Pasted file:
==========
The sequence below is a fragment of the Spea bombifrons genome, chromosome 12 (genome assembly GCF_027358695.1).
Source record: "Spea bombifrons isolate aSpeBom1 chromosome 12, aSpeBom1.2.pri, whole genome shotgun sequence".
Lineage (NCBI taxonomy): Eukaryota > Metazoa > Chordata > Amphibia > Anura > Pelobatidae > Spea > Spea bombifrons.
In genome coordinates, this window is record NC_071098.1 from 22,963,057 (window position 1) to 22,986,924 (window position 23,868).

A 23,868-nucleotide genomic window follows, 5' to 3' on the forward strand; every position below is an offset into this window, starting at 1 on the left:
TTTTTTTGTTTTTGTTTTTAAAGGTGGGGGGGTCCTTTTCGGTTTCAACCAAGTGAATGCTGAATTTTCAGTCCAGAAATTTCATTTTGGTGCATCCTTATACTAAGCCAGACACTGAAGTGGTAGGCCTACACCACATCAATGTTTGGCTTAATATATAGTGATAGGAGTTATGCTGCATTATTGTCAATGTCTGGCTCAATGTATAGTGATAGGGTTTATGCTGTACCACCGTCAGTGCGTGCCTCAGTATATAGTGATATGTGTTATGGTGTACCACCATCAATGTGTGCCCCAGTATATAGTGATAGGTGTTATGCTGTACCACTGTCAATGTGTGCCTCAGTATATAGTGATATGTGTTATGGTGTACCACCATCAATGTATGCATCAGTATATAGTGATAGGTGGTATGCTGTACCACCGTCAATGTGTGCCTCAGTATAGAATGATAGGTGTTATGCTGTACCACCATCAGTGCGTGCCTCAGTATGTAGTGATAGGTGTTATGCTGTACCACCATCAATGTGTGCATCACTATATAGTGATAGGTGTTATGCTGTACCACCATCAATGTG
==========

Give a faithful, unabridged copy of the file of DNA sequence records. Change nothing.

The sequence below is a fragment of the Spea bombifrons genome, chromosome 12 (genome assembly GCF_027358695.1).
Source record: "Spea bombifrons isolate aSpeBom1 chromosome 12, aSpeBom1.2.pri, whole genome shotgun sequence".
Lineage (NCBI taxonomy): Eukaryota > Metazoa > Chordata > Amphibia > Anura > Pelobatidae > Spea > Spea bombifrons.
In genome coordinates, this window is record NC_071098.1 from 22,963,057 (window position 1) to 22,986,924 (window position 23,868).

A 23,868-nucleotide genomic window follows, 5' to 3' on the forward strand; every position below is an offset into this window, starting at 1 on the left:
TTTTTTTGTTTTTGTTTTTAAAGGTGGGGGGGTCCTTTTCGGTTTCAACCAAGTGAATGCTGAATTTTCAGTCCAGAAATTTCATTTTGGTGCATCCTTATACTAAGCCAGACACTGAAGTGGTAGGCCTACACCACATCAATGTTTGGCTTAATATATAGTGATAGGAGTTATGCTGCATTATTGTCAATGTCTGGCTCAATGTATAGTGATAGGGTTTATGCTGTACCACCGTCAGTGCGTGCCTCAGTATATAGTGATATGTGTTATGGTGTACCACCATCAATGTGTGCCCCAGTATATAGTGATAGGTGTTATGCTGTACCACTGTCAATGTGTGCCTCAGTATATAGTGATATGTGTTATGGTGTACCACCATCAATGTATGCATCAGTATATAGTGATAGGTGGTATGCTGTACCACCGTCAATGTGTGCCTCAGTATAGAATGATAGGTGTTATGCTGTACCACCATCAGTGCGTGCCTCAGTATGTAGTGATAGGTGTTATGCTGTACCACCATCAATGTGTGCATCACTATATAGTGATAGGTGTTATGCTGTACCACCATCAATGTG